Thursday, April 05, 2007

Amazon tries to defend one-click patent using Wikipedia

Today I picked up another 13 kg of documents filed by on 28 March in the request for reexamination of their one-click patent that I filed. Added to the 7 kg they filed recently, and my original 5.9 kg filing, this brings the total weight of documents so far to about 26kg (58.5 lb).

According to Wikipedia, this is about the same weight as a Malkara missile warhead, a Denel NTW-20 anti-materiel rifle, or a Swedish military bicycle .

It is also similar in weight to a heavy female Eurasier

(Photo by Flickr user PartnerHund) “a wonderful companion that maintains his own personality, has a dignified reserve to strangers, a strong bond to its family and that is relatively easy to train.” It is also just as heavy as the world’s biggest Channel Catfish .

Apparently channel catfish have taste buds distributed over the surface of their entire body. Or so Wikipedia tells me. Wikipedia could say something different in 5 minutes, as I am free to edit it to say anything I like, for example that taste buds have catfish distributed over the surface of their entire bodies.

Of course, things become more dangerous when we are dealing with subtle nuances of meaning that could go unchallenged by the community but would have important repercussions elsewhere. The Wikipedia page on Digital Evidence says:

As compared to the more traditional evidence, courts have noted that digital evidence tends to be more voluminous, more difficult to destroy, easily modified…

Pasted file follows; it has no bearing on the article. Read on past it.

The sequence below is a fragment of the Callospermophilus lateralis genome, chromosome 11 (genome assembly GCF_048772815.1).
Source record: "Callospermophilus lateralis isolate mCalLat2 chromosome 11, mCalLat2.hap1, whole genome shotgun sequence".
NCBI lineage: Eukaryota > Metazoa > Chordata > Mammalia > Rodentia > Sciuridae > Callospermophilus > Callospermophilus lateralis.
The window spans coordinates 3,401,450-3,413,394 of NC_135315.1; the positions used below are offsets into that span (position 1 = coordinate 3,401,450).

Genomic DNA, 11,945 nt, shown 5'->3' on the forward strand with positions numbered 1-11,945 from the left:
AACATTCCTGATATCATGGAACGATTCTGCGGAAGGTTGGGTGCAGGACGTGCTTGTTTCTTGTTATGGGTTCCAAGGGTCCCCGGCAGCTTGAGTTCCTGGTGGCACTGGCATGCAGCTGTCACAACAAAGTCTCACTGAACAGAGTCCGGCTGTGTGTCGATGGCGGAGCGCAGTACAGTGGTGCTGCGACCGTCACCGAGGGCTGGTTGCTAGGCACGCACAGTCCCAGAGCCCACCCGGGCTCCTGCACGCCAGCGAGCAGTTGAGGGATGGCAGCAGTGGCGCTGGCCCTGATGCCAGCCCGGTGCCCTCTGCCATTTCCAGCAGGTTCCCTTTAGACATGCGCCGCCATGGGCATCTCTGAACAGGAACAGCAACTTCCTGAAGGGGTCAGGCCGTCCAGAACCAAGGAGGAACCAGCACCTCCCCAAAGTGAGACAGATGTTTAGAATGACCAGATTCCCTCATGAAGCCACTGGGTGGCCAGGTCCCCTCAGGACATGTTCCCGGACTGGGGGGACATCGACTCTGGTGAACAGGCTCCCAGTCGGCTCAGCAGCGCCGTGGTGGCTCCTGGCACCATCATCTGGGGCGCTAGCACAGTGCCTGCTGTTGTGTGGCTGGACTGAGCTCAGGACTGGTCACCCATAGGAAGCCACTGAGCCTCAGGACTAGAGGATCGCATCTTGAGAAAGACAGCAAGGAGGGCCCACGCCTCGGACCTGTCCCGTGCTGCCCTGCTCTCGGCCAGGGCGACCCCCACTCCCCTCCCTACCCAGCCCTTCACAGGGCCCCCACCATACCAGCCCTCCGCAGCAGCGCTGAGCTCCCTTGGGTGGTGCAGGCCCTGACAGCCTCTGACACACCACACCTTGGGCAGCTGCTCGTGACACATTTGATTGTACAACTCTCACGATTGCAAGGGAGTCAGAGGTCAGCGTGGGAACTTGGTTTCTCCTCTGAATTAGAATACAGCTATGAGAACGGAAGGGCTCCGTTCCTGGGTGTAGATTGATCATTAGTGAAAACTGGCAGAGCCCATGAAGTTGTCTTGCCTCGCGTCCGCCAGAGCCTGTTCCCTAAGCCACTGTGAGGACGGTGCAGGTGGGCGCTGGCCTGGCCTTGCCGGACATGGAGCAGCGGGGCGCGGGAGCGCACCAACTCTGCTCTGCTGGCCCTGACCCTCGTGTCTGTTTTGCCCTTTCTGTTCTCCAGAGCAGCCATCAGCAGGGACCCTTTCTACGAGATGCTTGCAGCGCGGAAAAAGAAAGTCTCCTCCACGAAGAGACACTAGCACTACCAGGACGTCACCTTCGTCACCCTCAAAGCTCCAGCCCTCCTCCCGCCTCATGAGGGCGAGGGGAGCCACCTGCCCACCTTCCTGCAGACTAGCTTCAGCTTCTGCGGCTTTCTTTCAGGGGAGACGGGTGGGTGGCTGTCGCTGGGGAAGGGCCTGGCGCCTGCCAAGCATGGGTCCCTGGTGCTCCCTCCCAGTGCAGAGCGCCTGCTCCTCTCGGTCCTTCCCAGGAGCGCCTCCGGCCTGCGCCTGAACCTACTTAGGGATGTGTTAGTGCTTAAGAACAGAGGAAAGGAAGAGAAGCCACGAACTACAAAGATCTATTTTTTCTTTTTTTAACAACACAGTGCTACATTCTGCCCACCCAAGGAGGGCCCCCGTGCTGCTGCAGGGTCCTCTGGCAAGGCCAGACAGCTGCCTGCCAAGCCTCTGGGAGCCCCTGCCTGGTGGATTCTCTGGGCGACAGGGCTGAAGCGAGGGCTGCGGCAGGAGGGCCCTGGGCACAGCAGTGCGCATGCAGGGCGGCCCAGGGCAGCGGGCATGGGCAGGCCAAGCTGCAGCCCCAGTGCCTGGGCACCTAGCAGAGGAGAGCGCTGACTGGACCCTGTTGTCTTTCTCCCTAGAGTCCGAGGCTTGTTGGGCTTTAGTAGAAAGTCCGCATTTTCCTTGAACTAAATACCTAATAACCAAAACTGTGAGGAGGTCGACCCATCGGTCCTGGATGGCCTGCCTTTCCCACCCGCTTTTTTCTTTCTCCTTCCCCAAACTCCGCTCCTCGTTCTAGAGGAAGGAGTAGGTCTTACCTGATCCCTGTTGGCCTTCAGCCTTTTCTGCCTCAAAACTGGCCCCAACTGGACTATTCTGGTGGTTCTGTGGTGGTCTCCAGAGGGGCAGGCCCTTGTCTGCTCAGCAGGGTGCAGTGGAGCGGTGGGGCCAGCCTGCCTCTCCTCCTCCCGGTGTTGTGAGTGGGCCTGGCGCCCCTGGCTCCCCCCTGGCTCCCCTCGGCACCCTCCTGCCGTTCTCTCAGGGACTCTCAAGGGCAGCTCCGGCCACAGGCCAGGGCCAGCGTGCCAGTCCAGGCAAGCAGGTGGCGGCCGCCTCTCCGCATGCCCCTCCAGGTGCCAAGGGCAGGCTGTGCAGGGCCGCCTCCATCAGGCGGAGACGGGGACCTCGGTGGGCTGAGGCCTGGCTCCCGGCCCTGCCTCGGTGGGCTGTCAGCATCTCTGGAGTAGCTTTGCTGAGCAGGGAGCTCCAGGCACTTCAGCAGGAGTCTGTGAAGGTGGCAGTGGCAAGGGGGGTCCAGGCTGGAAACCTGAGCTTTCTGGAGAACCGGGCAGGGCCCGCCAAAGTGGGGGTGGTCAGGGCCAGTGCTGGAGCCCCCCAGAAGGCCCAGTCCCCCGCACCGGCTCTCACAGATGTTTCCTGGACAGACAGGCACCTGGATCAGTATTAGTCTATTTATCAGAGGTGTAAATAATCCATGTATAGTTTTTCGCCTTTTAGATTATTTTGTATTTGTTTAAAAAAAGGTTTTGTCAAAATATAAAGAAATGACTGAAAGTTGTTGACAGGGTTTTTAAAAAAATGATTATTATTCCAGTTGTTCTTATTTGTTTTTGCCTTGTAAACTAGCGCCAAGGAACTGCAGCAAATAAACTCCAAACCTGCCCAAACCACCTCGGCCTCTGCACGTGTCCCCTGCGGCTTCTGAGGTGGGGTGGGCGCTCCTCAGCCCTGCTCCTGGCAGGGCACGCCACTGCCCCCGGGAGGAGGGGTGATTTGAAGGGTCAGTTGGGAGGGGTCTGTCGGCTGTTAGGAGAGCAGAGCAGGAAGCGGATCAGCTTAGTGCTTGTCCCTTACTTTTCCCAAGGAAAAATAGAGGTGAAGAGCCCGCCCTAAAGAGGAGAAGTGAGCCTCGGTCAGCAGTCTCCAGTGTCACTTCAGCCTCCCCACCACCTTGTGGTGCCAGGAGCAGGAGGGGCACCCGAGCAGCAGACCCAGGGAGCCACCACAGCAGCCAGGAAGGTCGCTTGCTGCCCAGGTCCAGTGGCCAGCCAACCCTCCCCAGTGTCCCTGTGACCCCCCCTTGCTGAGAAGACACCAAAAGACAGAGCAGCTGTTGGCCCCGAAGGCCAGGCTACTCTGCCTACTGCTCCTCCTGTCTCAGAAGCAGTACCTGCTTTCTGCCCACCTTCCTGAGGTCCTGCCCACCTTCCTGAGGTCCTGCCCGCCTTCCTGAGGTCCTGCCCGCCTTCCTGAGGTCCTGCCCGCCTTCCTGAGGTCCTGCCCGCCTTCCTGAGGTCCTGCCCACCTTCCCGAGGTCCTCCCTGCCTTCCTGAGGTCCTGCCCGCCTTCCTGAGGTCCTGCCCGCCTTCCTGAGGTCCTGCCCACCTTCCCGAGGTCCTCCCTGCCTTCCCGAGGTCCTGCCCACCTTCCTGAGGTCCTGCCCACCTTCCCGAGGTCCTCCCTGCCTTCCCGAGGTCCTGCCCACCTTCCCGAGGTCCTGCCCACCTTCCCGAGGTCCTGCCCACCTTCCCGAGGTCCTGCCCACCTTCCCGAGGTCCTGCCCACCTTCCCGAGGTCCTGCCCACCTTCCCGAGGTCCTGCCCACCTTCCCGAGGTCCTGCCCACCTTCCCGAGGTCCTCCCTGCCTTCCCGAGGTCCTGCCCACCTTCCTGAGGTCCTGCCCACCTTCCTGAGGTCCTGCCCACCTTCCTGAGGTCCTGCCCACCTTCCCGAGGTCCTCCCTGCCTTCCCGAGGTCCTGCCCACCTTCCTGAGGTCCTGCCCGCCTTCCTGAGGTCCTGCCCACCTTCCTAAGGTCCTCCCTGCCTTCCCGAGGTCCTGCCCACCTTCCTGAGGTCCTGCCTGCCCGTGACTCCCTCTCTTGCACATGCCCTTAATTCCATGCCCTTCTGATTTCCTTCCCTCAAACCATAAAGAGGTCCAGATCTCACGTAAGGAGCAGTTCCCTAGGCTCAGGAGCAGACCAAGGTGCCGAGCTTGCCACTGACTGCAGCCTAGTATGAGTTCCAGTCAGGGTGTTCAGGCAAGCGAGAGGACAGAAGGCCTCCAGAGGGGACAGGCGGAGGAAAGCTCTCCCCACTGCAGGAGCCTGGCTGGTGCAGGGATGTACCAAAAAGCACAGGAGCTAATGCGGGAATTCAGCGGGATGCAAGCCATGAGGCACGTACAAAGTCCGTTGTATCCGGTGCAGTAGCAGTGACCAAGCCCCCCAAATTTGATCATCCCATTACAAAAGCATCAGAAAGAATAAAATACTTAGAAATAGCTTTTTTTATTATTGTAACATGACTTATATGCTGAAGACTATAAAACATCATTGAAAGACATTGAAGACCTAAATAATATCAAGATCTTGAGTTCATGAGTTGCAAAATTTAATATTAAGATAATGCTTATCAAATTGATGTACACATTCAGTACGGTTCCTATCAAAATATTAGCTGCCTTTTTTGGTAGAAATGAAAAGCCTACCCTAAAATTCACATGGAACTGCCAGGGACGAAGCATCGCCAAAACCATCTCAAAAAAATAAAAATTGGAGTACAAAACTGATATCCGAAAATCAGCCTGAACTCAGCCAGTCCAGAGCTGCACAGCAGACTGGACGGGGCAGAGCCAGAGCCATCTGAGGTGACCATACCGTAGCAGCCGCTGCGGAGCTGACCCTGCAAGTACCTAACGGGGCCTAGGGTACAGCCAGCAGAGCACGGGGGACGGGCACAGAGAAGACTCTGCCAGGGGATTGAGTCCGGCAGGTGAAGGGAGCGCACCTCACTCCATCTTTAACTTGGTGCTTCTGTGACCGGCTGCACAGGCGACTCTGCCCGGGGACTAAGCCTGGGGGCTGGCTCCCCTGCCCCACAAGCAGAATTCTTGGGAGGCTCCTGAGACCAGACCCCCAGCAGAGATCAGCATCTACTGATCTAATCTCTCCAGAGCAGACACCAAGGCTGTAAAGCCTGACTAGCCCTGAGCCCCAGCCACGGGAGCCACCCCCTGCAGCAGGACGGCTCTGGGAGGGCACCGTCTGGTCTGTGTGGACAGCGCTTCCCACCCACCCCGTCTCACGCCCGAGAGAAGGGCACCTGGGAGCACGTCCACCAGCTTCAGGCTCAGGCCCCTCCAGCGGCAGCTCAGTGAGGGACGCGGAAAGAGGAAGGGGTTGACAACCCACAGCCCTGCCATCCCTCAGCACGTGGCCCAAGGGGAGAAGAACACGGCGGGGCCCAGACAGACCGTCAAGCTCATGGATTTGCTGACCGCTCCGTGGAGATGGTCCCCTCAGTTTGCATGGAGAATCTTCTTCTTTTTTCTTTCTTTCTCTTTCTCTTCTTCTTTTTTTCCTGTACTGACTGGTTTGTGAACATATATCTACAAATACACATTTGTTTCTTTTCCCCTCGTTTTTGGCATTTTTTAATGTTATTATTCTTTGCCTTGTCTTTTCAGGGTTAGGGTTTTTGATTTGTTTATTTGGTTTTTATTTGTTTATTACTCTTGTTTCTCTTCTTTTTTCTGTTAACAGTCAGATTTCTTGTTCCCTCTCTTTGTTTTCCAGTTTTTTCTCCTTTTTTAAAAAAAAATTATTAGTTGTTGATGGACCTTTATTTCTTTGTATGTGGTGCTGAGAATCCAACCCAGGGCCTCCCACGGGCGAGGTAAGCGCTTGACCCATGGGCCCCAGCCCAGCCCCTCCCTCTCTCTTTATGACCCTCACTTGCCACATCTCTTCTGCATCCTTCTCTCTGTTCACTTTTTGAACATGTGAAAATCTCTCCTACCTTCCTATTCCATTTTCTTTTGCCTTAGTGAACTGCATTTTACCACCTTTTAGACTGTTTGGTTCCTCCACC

In the case of Wikipedia, that is putting it mildly!

So should a website that anyone can edit be used as evidence of anything at all? Seems a bit silly, really. Apparently last August the USPTO took Wikipedia off its list of acceptable research sources.

In this light, is amusing that have decided to submit 32 Wikipedia articles (all from 2007-not 1997!) in this latest filing, in addition to the ones they submitted last time! We will have to wait and see what the examiner makes of this.

So what else did Amazon file this time? Well, out of the 39 US patents they have cited, one is being used by Cordance Corporation to sue Amazon for patent infringement.

Out of the 98 other non-patent docs, a couple are web pages made by Alexis Grandemange: "Business method" and "1 click analysis".

The background to this is that after I had filed my request, Alexis and I had a discussion about some additional prior art that could be perhaps be applied to claims other than the ones I had already attacked in my request. Then Alexis posted some pages about the things we discussed.

The funny thing here is that, clearly linked from the 2 pages above that Amazon submitted, is the page: “One Click prior art” that actually compares prior art with the claims. Strangely, Amazon’s lawyers didn’t think to submit this one as well. Funny that.

Update: The Register seems to have got the idea that Alexis is my lawyer (They have since updated this). Not only is he not my lawyer (I haven't used one), he is not a lawyer at all, and had no input into the reexamination request. I wasn't aware he existed until after I filed the request. Just thought I should make that clear.



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